Is this the year the Nuggets finally make the leap?

AP
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Los Angeles Clippers added Kawhi Leonard and Paul George. The Utah Jazz now have Mike Conley, Ed Davis, and Bojan Bogdanovic. The Los Angeles Lakers filled out with their roster with Danny Green and Anthony Davis. The Houston Rockets traded for Russell Westbrook.

So what does that mean for the Denver Nuggets, a team that missed the Western Conference Finals last season by a quarter of gameplay? And what do several bolstered rivals mean for a team that has largely stayed the same?

For the past three seasons or so, Denver has been the team of the future in the West. It appeared they were on the cusp of challenging the Golden State Warriors last season when the Nuggets took home the second-best record in the conference and pushed the Portland Trail Blazers to seven games in the semi-finals.

But a miraculous performance by an injured Enes Kanter, coupled with big games from both Damian Lillard and CJ McCollum, pushed the Nuggets out of contention for the final conference playoff series of the year. A dejected Nikola Jokic wants to make a deeper run this upcoming season, but with much of the same cast around him, it’s felt like the team of the future is now in the past.

While there are sexier candidates to choose as favorites out west this year, the Nuggets are moving forward with something its rivals in Portland had last season: consistency.

In an era where the only thing that matters is star power (particularly new star power) the Nuggets have the benefit of having played under the same system, with the same coach, with the same core for some time. That can’t be ruled out as an advantage, particularly as the season opens and as many of these new players adjust to their current teams.

Denver should be able to open the season by picking up right where it left off. Namely, by dismantling teams with its high-powered offense and passing acumen while newly-minted teammates get used to each other rotationally.

Meanwhile, as the shuffle of Denver’s regular cast looks much the same, it all still rides on Jokic. Once again, perhaps the best passing big man the NBA has ever seen will be a leading MVP candidate as the Nuggets try to take on a west that no longer has a uniformly dominant Warriors as its villain.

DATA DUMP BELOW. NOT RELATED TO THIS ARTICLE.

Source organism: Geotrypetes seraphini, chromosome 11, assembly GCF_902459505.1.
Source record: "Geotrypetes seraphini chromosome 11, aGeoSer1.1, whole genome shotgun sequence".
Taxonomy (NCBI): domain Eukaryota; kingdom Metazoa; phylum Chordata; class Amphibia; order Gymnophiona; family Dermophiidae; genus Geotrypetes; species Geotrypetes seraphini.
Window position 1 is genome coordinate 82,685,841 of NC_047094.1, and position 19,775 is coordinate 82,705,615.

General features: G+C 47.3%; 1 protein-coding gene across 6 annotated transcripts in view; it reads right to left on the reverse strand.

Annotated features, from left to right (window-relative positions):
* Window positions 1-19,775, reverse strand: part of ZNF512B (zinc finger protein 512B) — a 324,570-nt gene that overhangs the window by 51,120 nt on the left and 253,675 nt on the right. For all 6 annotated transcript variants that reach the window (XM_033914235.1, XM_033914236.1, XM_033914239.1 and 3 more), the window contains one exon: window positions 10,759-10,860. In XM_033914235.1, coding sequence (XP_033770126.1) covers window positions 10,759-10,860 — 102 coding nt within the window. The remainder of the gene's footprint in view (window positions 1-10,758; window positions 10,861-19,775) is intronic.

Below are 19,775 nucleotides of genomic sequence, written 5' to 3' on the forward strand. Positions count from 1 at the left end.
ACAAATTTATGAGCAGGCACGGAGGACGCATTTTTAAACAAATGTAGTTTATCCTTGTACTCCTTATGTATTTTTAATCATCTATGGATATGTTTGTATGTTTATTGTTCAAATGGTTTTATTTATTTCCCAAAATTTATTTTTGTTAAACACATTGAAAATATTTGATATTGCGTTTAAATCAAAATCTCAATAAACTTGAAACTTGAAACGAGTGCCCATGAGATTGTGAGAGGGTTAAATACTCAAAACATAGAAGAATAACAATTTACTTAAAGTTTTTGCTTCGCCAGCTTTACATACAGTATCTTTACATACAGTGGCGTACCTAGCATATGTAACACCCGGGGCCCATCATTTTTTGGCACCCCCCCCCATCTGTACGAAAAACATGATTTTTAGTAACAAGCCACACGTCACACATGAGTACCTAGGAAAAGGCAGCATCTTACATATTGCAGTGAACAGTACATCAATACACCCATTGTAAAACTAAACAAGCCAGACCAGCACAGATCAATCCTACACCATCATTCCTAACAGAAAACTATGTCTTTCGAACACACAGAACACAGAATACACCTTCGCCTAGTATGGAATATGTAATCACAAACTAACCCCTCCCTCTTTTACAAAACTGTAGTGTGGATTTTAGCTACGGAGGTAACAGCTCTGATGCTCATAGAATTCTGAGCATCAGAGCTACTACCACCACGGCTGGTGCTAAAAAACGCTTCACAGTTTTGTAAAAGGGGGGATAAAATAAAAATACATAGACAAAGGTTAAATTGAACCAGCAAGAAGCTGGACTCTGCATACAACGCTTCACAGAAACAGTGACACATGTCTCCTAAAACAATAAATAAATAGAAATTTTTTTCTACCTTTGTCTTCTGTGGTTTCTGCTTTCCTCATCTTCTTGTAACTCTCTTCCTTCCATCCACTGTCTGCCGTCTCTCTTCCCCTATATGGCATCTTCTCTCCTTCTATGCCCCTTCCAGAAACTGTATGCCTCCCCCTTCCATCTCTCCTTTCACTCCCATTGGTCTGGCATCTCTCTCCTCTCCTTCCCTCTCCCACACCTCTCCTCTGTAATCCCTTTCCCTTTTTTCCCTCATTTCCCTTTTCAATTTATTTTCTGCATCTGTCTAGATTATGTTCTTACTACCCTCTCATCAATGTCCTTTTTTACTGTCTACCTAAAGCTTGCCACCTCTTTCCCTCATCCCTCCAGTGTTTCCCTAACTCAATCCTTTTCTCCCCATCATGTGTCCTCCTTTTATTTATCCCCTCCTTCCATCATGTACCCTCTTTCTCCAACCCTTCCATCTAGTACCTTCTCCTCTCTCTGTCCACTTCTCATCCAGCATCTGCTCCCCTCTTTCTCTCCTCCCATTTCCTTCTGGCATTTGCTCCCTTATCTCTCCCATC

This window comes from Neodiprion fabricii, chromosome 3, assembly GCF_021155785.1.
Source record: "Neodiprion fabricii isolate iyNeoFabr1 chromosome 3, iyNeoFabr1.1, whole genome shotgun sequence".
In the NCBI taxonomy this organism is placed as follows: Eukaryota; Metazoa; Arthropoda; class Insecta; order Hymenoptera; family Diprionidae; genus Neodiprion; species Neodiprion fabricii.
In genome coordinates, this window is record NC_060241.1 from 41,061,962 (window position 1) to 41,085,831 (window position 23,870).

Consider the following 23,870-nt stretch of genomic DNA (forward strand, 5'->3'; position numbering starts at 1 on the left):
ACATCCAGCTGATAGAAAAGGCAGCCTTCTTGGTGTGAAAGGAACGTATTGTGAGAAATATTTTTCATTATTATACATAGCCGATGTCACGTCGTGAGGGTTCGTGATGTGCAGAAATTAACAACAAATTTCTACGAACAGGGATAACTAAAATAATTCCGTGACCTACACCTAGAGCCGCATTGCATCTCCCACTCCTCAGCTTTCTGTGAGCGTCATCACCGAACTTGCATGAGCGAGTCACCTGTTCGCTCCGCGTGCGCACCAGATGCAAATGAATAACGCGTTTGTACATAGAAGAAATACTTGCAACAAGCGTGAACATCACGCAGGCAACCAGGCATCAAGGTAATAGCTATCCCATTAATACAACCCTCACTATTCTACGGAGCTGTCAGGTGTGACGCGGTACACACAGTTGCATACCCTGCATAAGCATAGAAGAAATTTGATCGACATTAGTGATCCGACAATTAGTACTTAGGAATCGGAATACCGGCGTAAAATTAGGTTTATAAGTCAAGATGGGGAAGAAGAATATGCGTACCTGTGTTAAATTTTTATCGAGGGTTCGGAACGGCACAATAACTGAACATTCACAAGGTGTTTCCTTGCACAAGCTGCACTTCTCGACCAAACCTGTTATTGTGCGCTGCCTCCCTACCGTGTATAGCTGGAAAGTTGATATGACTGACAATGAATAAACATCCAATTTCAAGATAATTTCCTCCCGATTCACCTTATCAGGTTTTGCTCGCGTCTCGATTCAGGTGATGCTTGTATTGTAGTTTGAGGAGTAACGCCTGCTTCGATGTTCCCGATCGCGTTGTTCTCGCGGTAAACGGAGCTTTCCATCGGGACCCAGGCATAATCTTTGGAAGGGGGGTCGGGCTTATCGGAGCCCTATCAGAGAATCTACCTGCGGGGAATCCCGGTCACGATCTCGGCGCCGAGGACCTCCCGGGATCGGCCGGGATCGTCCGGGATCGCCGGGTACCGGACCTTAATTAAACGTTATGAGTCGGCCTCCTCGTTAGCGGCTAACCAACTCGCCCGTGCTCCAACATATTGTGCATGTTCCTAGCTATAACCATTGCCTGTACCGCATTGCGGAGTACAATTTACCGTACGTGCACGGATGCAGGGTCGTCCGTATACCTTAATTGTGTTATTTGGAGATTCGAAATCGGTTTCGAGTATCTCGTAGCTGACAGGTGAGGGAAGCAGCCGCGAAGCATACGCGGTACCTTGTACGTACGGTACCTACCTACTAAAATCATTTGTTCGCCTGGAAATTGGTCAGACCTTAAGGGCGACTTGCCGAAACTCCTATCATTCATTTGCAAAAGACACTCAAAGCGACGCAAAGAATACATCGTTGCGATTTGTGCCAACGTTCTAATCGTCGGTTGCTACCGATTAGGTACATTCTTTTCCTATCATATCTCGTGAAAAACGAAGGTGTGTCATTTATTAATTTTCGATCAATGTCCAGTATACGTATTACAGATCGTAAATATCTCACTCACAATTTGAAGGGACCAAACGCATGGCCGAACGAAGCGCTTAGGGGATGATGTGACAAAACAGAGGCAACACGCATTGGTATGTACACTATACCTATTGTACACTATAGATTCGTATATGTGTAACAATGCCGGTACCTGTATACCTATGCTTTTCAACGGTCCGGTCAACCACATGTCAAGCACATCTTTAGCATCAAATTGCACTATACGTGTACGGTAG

Still, you wouldn’t be alone if you felt that all this wasn’t enough to propel Denver above the rest of the Western Conference. Some folks are more gung-ho on the Lakers, others on Utah. The Clippers seem to be the odds-on favorite to win it all. After years of being a sexy selection, nobody wants to take the Nuggets to the ball anymore.

But, dear readers, there is some pause to be had out west. There’s no doubt that teams like the Lakers and Clippers have added serious talent. Other teams have strengthened themselves, and even the Blazers have tried to plug their fingers in a leaking dam with guys like Hassan Whiteside and Kent Bazmore. Yet none of these teams, outside of the Clippers at least, are so obviously dominant on paper that it necessitates taking the Nuggets out of the running.

Even the Clippers, with all its newfound wing might, isn’t going to be bashing everyone’s brains in. At least, not right away. George’s shoulders are still a question mark, and Leonard will be under minutes management for the entirety of the year. The Clippers were good enough to be eighth in the west last season thanks to their core of useful role players, and it will take a few months to make all of those pieces fit.

So this year is a little different for Denver. Nobody is ushering in the era of the Nuggets like they’ve been trying to do the past several seasons. But instead, there is consistency in the Mile High City. That could be enough to get an early jump on their competitors, and to solidify all of the issues that found them bounced early from the playoffs last year.

Penciling Denver in to have the second- or third-best record in the west and make it to the Western Conference Finals isn’t a guarantee. But with so much shift happening in the conference, Denver’s strength is its resiliency. Jokic is a legitimate MVP candidate, and that’s exactly what many of the Nuggets’ competitors are missing.

Denver is no longer a team of the future. But now they’ve arrived, and they’ve got as good a shot as anyone to take on the wild, wild west.